I thought that you put me on your ignore list? ;) As to your attempts at "interpreting" or "believing" that you understand me, I once again suggest that you leave that to the pros. I genuinely support you bowing out of the discussion about this topic. As the old saying goes... If you have nothing useful to say, say nothing at all.........

Marc Abrams

Marc Abrams
06-08-2013, 08:59 PM
Just to muddy the waters a bit, it's been my experience that those using words like "connection, , patience, tolerance" can easily be as fear-based and aggressive as those using words like "break, strike, kill." "Patience" = "You are so unreasonable that I have to demonstrate my great patience to deal with you." "Tolerance" = "It's a good thing that I'm so tolerant because otherwise I'd tear you a new one."

NOT applying this to anyone here, obviously--I don't know Mary and I'm certainly not going to offer a psychoanalysis of her. :-) But I do think that those who use words like like "strike, kill" know they are playing with fire, whereas those who use softer language may have fewer triggers to remind themselves to examine the attitude beneath the language. On the flip side, don't assume that those who use stronger language aren't totally aware of what they're doing and what the implications are.

Hugh:

Great points. Many people who hide behind "nice sounding words" tend to be the ones with the greatest degree of difficulty in managing and dealing with overt anger. They are great at projecting their difficulties onto those around them who are much more comfortable in managing overt expressions of anger.

Real physical conflicts tend to be filled with a lot of anger. Very harsh and threatening words are typically used as weapons. Learning how to recognize the signals of fear and anger and learning how to use those signals so that you can respond in a centered, collected and effective manner is a hard thing to learn how to do. Learning how to effectively end a situation and remain safe (like Gary posted) is simply a good goal. There should be no more anger expressed in using words to de-escalate a situation than should be used in choking a person into unconsciousness. Each is simply a means to a safe end; nothing more and nothing less.

My experiences in conflicts has been that I was simply focused on ending the situation as quickly as I could by doing whatever it took to stay safe and keep someone else from harming me (or stopping them from harming someone else). There was no time to think about "peaceful words", fear or anger. There was only me acting in the space that I was in. Afterwards, the adrenalin rush and flood of emotions would be dealt with. These experiences informed me, and have shaped how I teach my students so that they don't have unrealistic expectations and beliefs. I try to provide them with useful skill sets so that if the statistically improbable situation occurs of them being in a real physical conflict, the skill sets might serve them well.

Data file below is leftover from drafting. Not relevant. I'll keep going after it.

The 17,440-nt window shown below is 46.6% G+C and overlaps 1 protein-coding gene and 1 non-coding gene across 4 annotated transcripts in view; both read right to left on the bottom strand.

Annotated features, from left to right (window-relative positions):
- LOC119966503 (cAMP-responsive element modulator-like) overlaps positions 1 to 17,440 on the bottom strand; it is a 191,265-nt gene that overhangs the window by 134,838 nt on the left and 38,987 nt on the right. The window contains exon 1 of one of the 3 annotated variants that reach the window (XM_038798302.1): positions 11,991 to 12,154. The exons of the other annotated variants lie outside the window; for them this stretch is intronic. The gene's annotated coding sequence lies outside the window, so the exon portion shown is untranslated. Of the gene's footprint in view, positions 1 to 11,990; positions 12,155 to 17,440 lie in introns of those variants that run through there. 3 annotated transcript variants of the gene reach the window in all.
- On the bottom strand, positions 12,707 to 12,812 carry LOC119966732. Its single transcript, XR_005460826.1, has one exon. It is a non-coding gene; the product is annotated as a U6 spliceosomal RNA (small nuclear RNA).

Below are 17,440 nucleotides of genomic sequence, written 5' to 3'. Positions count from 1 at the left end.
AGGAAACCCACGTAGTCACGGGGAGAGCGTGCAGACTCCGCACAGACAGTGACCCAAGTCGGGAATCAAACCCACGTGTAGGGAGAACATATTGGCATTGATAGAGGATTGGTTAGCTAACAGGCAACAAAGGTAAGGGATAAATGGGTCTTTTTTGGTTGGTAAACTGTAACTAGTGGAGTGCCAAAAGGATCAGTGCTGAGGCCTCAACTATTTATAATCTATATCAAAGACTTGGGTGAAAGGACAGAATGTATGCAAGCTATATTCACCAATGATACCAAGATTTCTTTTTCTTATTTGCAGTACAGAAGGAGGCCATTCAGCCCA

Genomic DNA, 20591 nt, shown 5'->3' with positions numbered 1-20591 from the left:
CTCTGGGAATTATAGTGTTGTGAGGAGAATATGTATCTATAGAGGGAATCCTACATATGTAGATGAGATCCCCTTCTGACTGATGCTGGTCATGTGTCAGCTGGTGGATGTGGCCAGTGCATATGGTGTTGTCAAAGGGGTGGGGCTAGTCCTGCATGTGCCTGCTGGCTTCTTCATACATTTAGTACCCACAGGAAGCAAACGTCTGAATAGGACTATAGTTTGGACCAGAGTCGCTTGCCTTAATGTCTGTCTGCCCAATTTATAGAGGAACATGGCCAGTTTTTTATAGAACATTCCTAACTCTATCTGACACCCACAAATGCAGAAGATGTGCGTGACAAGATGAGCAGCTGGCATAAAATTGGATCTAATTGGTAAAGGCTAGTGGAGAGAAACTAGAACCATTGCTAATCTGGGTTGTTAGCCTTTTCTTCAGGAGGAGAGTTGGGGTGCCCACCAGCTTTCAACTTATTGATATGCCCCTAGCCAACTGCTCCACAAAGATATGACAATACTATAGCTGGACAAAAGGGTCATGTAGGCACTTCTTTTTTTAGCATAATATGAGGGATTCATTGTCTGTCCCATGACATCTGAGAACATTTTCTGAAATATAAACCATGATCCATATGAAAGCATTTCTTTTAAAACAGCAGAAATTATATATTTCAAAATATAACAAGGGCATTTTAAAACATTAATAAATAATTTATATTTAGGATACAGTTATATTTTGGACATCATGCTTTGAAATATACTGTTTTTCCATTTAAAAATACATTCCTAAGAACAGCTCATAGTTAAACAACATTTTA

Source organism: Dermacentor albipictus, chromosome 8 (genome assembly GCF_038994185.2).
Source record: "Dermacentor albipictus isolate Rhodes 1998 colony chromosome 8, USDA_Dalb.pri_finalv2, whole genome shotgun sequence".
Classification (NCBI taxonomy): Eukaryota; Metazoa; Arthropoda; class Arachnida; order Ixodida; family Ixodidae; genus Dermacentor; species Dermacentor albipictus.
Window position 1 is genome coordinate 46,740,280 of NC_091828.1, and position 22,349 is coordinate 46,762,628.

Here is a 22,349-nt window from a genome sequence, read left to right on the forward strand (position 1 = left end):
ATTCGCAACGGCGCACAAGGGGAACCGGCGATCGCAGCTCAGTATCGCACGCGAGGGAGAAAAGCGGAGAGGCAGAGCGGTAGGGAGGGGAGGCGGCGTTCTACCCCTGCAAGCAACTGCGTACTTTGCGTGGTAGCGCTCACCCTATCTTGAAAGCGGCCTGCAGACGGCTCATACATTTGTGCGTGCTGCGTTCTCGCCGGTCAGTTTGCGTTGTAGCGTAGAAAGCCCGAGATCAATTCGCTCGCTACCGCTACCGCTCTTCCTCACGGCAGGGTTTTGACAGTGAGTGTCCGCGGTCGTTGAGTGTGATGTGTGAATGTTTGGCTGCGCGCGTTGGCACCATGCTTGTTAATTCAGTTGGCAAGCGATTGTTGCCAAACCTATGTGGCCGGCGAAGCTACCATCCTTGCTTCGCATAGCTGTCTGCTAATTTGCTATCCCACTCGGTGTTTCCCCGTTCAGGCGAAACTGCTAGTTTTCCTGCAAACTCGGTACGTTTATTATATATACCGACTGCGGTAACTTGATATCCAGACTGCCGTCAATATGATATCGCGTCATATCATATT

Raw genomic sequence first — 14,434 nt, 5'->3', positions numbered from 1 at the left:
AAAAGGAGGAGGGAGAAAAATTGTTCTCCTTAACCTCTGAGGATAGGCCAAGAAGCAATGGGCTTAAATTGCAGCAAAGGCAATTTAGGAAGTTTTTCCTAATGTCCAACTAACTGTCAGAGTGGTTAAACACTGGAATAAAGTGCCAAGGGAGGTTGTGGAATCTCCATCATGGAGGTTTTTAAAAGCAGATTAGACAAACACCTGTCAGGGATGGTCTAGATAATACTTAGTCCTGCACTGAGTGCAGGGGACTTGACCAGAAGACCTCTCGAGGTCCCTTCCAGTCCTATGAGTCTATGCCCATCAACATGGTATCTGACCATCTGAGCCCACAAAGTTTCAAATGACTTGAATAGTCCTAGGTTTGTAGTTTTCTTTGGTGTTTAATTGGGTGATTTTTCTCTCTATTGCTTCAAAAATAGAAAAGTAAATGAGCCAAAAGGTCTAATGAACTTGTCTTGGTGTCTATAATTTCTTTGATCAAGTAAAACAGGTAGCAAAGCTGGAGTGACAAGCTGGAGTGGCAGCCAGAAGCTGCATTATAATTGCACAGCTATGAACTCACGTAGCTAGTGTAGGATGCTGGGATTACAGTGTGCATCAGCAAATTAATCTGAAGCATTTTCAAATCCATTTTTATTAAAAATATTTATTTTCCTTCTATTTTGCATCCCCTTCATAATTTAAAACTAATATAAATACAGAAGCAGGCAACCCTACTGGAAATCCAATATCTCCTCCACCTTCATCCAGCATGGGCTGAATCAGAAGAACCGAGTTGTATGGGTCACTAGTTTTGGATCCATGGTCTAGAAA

Hope to see you in New Hampshire this summer!

Marc Abrams

hughrbeyer
06-09-2013, 01:34 PM
Absolutely, wouldn't miss it, Marc. Let me know dates.

BAP
06-09-2013, 01:58 PM
We all come from different perspectives and approaches to our "aikido". The problem I have is when people want and claim the best of both worlds. There is the world of perfect harmony, balance, peace, cooperation, and brotherhood. All of which are fine and you can tailor your aikido practice toward those goals. More power to you and I do believe you can have a very rewarding aikido practice and experience based on that approach. You also can focus on the self-defense or "budo" aspect of the art focused on taking proper decisive action against an opponent who is actively trying to overcome you with physical force.

There can in some instances where both these approaches can be combined but that does take a great deal of effort and frankly there are not many who can really ever achieve a practical application and balance of both those simultaneously. The problem I see are the one's who focus the most on peace and harmony yet asset their style allows them to effectively deal with a serious aggressor. That very likely can be a formula for at a minimum a painful reality check.

RonRagusa
06-09-2013, 02:31 PM
There can in some instances where both these approaches can be combined but that does take a great deal of effort and frankly there are not many who can really ever achieve a practical application and balance of both those simultaneously.

How can one practice Aikido and not achieve a harmonious balance between your two "approaches", since they both grow naturally from the practice of a single art?

Ron

PeterR
06-09-2013, 04:01 PM
I think defining what is harmonious is as difficult as defining what is Aiki.

RonRagusa
06-09-2013, 06:39 PM
I think defining what is harmonious is as difficult as defining what is Aiki.

Harmonious as "in accord".

Ron

hughrbeyer
06-09-2013, 08:13 PM
There can in some instances where both these approaches can be combined but that does take a great deal of effort and frankly there are not many who can really ever achieve a practical application and balance of both those simultaneously. The problem I see are the one's who focus the most on peace and harmony yet asset their style allows them to effectively deal with a serious aggressor. That very likely can be a formula for at a minimum a painful reality check.